Financial compliance professionals should also be aware of the 47 state breach notification laws in the US. These laws require the reporting of certain types of data breaches to individuals whose information may have been accessed as part of the breach, as well as to state attorneys general and sometimes law enforcement as well. As has become very clear over the past decade, data breaches have debilitating brand consequences for financial institutions, which consumers expect to be trusted guardians of personal information.
A well-developed and effective incident response program is built with input from multiple stakeholders, and the compliance department needs a place at the table to assist in taking the requirements of the applicable breach notification laws and translating them into requirements, policies, and procedures. They should also play a role in the development of awareness exercises to ensure efficient and effective response to data incidents.
Action Items for Compliance Professionals
Assess Your Cybersecurity Program
With examiners focused on cybersecurity program effectiveness and expecting to review FFIEC CAT results, compliance professionals must be sure that cybersecurity effectiveness is evaluated and vulnerabilities addressed well in advance of an examination. They should liaise with senior leadership and the board to report on the state of the cybersecurity program and any newly implemented mitigating controls. Specifically with regard to executing the CAT, the compliance department has a key role to play, as there are numerous components dealing specifically with compliance-related issues such as program governance, policies, procedures, training, and program monitoring.
Build Cybersecurity Governance
Compliance professionals should play a significant contributing role in driving a cybersecurity governance structure tailored to their individual institution. Consideration in determining an appropriate governance structure should be given to the type and volume of data being stored and processed, sensitivity of the data, and numbers of individuals and entities with access to the data and/or the processing environment (both internal and third party).
Compliance department contributions will include working to determine appropriate top-down leadership, steering committees and – critically – interfaces between the legal and compliance functions, on the one hand, and IT leadership. The compliance department should engage directly with the institution’s IT security function to gain a clear understanding of existing and anticipated cyber threats in order to make appropriate contributions to components of the program such as incident preparedness and response plans.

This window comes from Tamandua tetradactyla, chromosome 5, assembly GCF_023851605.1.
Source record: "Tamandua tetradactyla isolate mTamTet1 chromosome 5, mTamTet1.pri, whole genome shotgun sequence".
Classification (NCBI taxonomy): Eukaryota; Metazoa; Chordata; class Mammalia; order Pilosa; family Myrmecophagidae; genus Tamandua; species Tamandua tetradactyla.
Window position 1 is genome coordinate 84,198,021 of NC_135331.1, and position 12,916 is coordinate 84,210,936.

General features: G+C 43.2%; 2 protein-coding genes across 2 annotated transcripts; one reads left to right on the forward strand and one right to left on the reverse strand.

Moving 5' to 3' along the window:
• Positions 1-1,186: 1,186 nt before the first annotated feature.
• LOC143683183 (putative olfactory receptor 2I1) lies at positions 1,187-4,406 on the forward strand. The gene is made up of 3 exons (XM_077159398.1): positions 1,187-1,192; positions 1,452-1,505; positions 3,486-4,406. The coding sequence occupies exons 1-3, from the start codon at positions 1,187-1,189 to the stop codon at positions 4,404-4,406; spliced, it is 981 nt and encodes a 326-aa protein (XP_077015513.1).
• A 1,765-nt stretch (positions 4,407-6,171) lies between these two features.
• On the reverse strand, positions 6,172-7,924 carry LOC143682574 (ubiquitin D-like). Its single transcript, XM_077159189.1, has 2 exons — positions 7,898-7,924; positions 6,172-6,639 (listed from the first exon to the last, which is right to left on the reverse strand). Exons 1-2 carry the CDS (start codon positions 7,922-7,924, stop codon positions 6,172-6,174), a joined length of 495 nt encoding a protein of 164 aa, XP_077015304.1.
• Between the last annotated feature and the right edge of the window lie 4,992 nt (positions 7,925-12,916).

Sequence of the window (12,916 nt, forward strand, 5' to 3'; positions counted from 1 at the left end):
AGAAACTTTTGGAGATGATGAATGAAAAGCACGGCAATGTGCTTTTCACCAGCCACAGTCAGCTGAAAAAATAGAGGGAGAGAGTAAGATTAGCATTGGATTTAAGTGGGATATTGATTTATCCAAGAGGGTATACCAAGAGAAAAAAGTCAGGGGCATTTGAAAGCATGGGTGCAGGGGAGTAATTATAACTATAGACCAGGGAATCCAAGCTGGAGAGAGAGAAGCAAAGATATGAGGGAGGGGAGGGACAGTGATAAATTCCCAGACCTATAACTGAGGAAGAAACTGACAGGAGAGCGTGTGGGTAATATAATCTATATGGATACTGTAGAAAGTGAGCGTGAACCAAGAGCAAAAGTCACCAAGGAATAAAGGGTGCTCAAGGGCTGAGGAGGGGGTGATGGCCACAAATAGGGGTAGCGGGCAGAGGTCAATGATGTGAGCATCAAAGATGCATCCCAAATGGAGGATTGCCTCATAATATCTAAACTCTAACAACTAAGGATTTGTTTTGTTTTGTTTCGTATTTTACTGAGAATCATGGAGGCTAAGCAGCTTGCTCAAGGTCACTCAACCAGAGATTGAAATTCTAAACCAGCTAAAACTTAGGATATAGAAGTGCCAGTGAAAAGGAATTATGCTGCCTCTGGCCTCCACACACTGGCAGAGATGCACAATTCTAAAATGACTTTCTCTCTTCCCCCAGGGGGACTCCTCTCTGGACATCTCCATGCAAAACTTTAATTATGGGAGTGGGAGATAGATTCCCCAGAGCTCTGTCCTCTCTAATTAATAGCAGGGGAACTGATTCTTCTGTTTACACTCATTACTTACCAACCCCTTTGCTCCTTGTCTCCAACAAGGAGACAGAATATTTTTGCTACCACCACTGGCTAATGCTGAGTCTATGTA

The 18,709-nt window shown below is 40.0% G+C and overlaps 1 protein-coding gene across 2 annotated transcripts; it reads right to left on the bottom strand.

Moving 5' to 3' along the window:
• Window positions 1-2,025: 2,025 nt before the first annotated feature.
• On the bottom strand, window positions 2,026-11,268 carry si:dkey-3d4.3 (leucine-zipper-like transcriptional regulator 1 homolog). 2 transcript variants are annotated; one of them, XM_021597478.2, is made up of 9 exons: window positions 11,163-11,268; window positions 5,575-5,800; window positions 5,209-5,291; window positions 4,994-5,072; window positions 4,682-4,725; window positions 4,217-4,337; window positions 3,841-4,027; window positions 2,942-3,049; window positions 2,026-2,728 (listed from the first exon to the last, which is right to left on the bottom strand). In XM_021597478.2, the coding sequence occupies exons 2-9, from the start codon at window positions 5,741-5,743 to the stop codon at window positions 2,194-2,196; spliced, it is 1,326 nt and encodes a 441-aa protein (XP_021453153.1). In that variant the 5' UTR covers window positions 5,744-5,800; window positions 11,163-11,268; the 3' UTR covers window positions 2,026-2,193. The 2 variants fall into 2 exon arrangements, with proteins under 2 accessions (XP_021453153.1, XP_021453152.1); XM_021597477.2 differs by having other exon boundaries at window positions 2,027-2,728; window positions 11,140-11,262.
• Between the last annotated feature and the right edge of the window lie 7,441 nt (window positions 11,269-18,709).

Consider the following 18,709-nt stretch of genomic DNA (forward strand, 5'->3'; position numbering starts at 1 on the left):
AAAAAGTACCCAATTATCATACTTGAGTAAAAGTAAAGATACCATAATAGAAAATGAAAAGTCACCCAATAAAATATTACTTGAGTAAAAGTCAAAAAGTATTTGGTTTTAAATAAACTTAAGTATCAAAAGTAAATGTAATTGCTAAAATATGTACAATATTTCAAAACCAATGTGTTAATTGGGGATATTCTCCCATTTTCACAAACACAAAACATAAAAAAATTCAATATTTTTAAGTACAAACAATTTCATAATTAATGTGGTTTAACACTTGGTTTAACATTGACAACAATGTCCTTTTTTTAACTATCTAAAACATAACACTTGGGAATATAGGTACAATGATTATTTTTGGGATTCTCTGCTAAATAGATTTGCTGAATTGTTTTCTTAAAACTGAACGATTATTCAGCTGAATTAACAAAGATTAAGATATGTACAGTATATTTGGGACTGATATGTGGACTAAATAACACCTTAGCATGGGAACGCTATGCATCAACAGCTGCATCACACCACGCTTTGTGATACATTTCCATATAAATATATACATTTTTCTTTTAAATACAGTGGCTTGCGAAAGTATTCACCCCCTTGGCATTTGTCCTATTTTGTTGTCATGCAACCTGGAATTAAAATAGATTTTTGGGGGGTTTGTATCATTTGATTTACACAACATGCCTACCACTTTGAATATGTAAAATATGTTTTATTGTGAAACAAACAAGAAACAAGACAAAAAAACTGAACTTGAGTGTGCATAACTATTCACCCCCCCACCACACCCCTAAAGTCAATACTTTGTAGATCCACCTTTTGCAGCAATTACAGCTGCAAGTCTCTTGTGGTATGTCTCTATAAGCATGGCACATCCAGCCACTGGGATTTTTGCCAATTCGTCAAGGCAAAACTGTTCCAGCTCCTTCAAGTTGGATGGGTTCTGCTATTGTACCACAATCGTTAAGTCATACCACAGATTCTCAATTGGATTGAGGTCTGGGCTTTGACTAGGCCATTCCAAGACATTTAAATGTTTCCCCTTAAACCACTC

A fundamental strength of compliance professionals is the ability to take regulatory requirements, translate them into policies that fit the context of the institution and its risk tolerance, and translate those policy requirements into standard operating procedures that inform staff of exactly what actions they are required to take.
Implement Programs that Change Mindsets
An important objective of the governance program is to make cyber-resilience a mindset throughout the organization and third parties with access to data or systems. This level of cultural change is gained not solely by developing policies and procedures, but by enabling covered individuals to truly understand what is at stake to the institution, its customers, and its employees and other stakeholders. Training is an important component, but ongoing communications and an awareness program are crucial to support broad adoption. Local cybersecurity “champions” can add a tremendous boost to attaining true cultural change. These champions are local resources who should possess requisite knowledge and skills or receive appropriate training in order to act as the onsite expert and “go-to” individual for cybersecurity questions.
In an environment of ever-present cyber risk and regulatory scrutiny, compliance professionals need to step up, adapt, and meet a new set of challenges. The compliance function continues to evolve and now plays a key role in building cybersecurity programs that meet or exceed regulatory expectations and business needs. In this new digital world, financial institutions’ compliance leaders must truly understand cybersecurity regulations and examination requirements and be prepared to demonstrate how well their organizations are complying and safeguarding sensitive customer and business information.